|12.17.10 at 2:45 pm ET|
According to industry sources, the Red Sox continue to have conversations with right-hander Dan Wheeler about a potential deal to bring the Rhode Island native to Boston, but the team is not focused on left-hander Brian Fuentes.
Wheeler, 33, who was drafted out of Pilgrim High School in Warwick (R.I.), has been with the Tampa Bay Rays since the middle of the 2007 season, when he was acquired from the Astros in a trade for Ty Wigginton. Wheeler had a 3.35 ERA in 48 1/3 innings in 2010, and he struck out 8.6 batters per nine innings. However, his innings total was the lowest of his professional career, and he has seen his workload go down in each of the last three years. Over his last three full seasons with the Rays, he has a 3.24 ERA while striking out 7.5 batters per nine innings, while walking 2.5 batters per nine.
Fuentes was seen as a likely subject of Red Sox interest this offseason, coming off a year when he had a 2.81 ERA and 8.8 strikeouts per nine innings for the Angels and Twins. Over the last three years, most of which he spent as a closer, Fuentes had a 3.15 ERA and 9.5 punchouts per nine innings.
He missed time twice during the 2010 season due to back woes, resulting in his lowest innings tally since 2004. Still, he was very sharp down the stretch, tossing 9 2/3 innings for the Twins without allowing an earned run. He held opponents to a .181 average and .607 OPS in 2010, and dominated lefties to the tune of a .128 average and .371 OPS.
But, after the Sox’ reported two-year deal with Bobby Jenks, the team’s appetite for multi-year deals for middle relievers may have been exhausted, despite an AOL FanHouse report that the Sox and Yankees are engaged in a fight for the left-hander’s services.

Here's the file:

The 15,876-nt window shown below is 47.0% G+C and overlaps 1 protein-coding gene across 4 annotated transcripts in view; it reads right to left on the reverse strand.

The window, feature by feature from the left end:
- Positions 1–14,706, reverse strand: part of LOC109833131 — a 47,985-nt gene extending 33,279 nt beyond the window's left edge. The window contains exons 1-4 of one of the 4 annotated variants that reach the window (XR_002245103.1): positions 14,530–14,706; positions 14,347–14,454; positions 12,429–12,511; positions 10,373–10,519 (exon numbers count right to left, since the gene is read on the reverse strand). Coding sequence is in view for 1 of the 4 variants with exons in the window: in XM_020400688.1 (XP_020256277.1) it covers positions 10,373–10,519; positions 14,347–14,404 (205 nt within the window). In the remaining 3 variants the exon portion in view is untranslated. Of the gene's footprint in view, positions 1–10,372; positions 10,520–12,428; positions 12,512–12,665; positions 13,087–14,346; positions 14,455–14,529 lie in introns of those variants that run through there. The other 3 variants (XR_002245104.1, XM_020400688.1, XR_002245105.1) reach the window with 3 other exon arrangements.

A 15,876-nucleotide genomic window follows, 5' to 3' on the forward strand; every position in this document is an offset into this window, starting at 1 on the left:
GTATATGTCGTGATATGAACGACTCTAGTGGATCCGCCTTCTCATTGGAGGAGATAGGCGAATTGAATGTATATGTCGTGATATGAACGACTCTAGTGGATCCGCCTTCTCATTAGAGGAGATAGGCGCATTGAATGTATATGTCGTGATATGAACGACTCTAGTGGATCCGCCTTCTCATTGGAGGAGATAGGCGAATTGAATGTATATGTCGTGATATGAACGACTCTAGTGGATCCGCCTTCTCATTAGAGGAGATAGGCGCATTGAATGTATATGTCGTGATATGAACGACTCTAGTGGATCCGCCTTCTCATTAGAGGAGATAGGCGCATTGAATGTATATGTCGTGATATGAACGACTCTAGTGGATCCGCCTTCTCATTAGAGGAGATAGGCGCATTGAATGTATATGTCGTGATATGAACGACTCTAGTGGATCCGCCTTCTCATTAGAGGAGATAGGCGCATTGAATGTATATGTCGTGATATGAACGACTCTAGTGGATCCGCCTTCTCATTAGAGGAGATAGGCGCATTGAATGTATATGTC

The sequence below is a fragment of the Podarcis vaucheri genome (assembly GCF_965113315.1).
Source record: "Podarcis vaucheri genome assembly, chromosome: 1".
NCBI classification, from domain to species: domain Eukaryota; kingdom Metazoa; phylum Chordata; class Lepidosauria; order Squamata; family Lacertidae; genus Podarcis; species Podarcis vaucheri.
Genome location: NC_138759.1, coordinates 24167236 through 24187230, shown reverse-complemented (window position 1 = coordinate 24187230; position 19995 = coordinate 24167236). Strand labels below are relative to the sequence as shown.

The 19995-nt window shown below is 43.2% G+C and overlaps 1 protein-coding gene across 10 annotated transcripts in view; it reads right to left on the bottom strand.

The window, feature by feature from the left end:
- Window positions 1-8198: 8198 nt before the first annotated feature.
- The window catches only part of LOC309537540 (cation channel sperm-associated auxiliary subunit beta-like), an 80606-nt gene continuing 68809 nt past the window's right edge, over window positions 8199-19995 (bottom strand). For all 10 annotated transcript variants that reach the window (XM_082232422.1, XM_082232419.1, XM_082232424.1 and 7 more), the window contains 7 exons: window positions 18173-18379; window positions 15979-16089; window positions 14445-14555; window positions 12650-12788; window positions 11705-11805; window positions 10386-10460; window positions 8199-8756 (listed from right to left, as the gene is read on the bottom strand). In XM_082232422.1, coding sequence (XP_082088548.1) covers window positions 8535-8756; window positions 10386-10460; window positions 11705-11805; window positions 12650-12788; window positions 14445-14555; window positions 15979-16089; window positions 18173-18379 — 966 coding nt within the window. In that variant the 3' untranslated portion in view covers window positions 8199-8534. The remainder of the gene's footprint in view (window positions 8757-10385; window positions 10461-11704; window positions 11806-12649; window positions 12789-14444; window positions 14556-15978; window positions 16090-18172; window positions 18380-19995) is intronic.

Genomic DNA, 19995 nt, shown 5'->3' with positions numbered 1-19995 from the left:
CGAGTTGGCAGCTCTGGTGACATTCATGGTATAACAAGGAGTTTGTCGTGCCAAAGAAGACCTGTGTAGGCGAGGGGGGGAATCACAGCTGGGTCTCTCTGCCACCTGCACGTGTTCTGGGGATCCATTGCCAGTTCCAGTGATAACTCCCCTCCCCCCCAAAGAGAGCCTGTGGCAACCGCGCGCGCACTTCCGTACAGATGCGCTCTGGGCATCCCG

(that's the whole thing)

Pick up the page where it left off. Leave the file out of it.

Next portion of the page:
|12.17.10 at 11:47 am ET|
The Red Sox announced that they will put spring training tickets on sale on Sat., Jan. 8, at the City of Palms Park box office, on the team website and by phone at 888-REDSOX6. Handicap accessible seating is also available by calling 877-REDSOX9. Hearing impaired patrons may call the TTY line at 617-226-6644.
Those in Fort Myers can take part in a number of events at City of Palms Park from 12 p.m. to 3 p.m.
|12.16.10 at 7:18 pm ET|
In addition to their decision to re-sign lefty Andrew Miller to a minor league deal, the Red Sox announced the signings Thursday of five other free agents to 2011 minor league contracts, a group that includes former Sox reliever Lenny DiNardo ‘ a deal that was reported by WEEI.com on Wednesday.
In addition to Miller and DiNardo, Boston inked southpaws Rich Hill and Randy Williams, as well as right-handed pitchers Clevelan Santeliz and Ryan Harvey. Hill, Miller, Williams and Santeliz have also been invited to Boston’s major league spring training camp as non-roster players. All of the free agents have been placed on the Triple-A Pawtucket roster.
|12.16.10 at 5:23 pm ET|
According to a major league source, the Sox have re-signed lefty Andrew Miller, whom they originally acquired from the Marlins in exchange for Dustin Richardson. Miller was non-tendered by the Red Sox in Nov., allowing the 25-year-old to become a free agent. He is expected to compete for a spot in the Red Sox’ bullpen.